When obtrusive buildings encroached on Anne Reichardt's view outside her home in Fayetteville, the artist turned frustration into inspiration.
The structures, she says, were just a strip along the sprawling green land and she immediately invisioned a piece of white paper along the horizon. Gradually she began to play with the idea of how she could make a privacy screen into a work of art. Then a spark.
"All of a sudden I saw waves," she explains of what eventually became an 120 by 15 foot installation errected out of steel posts and custom-sewn nylon fabric dyed by hand and raised by community members who joined to help her turn her vision into reality.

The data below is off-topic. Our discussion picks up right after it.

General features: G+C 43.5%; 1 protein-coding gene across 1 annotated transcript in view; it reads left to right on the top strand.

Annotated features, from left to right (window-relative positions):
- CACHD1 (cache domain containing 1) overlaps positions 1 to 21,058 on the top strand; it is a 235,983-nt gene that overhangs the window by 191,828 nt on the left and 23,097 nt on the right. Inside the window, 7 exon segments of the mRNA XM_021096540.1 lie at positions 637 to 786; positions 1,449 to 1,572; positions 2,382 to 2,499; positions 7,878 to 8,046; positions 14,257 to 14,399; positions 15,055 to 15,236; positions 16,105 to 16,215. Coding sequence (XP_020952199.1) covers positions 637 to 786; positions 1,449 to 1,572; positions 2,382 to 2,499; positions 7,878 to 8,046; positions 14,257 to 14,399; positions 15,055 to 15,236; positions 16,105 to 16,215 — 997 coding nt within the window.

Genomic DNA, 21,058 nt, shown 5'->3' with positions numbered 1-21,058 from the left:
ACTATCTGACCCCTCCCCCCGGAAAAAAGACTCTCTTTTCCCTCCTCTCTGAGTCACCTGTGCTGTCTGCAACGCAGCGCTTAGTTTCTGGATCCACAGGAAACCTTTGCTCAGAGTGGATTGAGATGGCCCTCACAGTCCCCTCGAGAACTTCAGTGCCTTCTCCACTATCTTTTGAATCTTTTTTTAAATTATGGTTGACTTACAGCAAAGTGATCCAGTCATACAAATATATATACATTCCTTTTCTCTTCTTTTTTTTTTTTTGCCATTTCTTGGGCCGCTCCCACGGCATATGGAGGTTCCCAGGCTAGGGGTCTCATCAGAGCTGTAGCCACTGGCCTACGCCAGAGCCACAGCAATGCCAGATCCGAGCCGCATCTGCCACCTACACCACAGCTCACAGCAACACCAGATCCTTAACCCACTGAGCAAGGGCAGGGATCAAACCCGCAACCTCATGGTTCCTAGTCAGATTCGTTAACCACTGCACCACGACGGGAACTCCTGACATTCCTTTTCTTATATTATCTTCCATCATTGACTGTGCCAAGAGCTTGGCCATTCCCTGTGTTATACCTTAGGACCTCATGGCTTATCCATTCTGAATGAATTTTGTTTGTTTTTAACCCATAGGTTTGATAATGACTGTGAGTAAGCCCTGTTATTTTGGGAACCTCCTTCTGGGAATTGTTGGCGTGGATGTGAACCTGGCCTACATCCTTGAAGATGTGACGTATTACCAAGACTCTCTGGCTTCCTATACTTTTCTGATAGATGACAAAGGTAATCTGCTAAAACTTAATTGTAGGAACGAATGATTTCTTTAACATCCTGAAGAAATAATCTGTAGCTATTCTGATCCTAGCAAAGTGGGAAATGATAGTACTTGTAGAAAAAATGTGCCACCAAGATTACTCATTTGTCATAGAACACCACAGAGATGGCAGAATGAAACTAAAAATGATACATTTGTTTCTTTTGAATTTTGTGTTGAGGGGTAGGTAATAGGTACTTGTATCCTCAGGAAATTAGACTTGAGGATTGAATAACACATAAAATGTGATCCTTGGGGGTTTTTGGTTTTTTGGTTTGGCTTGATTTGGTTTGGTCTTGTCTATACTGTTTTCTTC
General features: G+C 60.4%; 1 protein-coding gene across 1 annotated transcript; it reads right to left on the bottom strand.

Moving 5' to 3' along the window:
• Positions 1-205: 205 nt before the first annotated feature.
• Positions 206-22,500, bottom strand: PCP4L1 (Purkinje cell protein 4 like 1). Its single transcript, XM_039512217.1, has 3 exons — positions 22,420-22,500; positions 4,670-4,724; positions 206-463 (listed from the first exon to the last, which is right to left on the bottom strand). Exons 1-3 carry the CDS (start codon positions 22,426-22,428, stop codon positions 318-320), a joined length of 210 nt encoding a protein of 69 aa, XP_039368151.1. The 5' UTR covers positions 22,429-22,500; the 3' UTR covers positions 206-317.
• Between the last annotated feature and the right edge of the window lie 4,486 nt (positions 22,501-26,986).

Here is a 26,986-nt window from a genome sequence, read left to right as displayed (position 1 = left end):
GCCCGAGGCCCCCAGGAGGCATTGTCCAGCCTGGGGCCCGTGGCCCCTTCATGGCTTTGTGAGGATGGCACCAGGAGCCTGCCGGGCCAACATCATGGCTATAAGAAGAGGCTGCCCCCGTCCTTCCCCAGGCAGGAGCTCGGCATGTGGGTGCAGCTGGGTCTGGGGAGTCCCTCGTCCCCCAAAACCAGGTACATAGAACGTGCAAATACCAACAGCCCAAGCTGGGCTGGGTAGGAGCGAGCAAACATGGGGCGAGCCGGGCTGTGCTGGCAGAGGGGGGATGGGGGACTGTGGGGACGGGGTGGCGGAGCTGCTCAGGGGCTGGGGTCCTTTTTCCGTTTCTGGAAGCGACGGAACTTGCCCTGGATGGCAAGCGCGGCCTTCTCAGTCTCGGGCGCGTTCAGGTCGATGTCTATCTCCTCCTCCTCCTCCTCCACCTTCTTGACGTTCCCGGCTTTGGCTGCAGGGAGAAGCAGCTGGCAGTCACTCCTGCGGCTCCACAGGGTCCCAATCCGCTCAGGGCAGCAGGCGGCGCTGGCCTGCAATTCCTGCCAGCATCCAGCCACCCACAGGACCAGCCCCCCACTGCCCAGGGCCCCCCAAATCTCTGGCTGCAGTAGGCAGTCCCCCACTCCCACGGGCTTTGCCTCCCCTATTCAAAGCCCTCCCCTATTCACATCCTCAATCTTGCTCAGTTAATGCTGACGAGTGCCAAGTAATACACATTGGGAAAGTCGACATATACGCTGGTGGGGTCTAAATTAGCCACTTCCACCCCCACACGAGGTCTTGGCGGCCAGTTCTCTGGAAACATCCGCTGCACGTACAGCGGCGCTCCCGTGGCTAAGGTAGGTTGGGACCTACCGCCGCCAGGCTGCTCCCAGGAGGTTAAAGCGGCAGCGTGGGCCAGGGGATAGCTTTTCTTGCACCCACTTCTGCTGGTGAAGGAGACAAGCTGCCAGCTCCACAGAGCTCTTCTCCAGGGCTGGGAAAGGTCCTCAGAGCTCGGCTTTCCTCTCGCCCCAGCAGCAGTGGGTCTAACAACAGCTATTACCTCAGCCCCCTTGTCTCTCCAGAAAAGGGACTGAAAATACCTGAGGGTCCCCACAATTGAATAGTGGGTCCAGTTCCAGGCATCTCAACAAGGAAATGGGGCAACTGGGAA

"It feels like beautiful sunlight and light coming through the translucent nylon," she says. "The tonal variations of the blue rippl[e] in ways that are not predictable or describale, like the water of a wave."
For Reichardt this project is more than an art installation or partition- it is a show of community coming together to preserve the natural beauty of the land. Although the initial installation came down for repairs, she plans to resurrect it with a grand re-opening reception the weekend before midterm election day, Tuesday, Nov. 6.